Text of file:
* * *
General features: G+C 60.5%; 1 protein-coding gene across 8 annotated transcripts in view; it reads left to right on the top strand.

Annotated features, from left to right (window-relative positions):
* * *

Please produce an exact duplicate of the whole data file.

General features: G+C 60.5%; 1 protein-coding gene across 8 annotated transcripts in view; it reads left to right on the top strand.

Annotated features, from left to right (window-relative positions):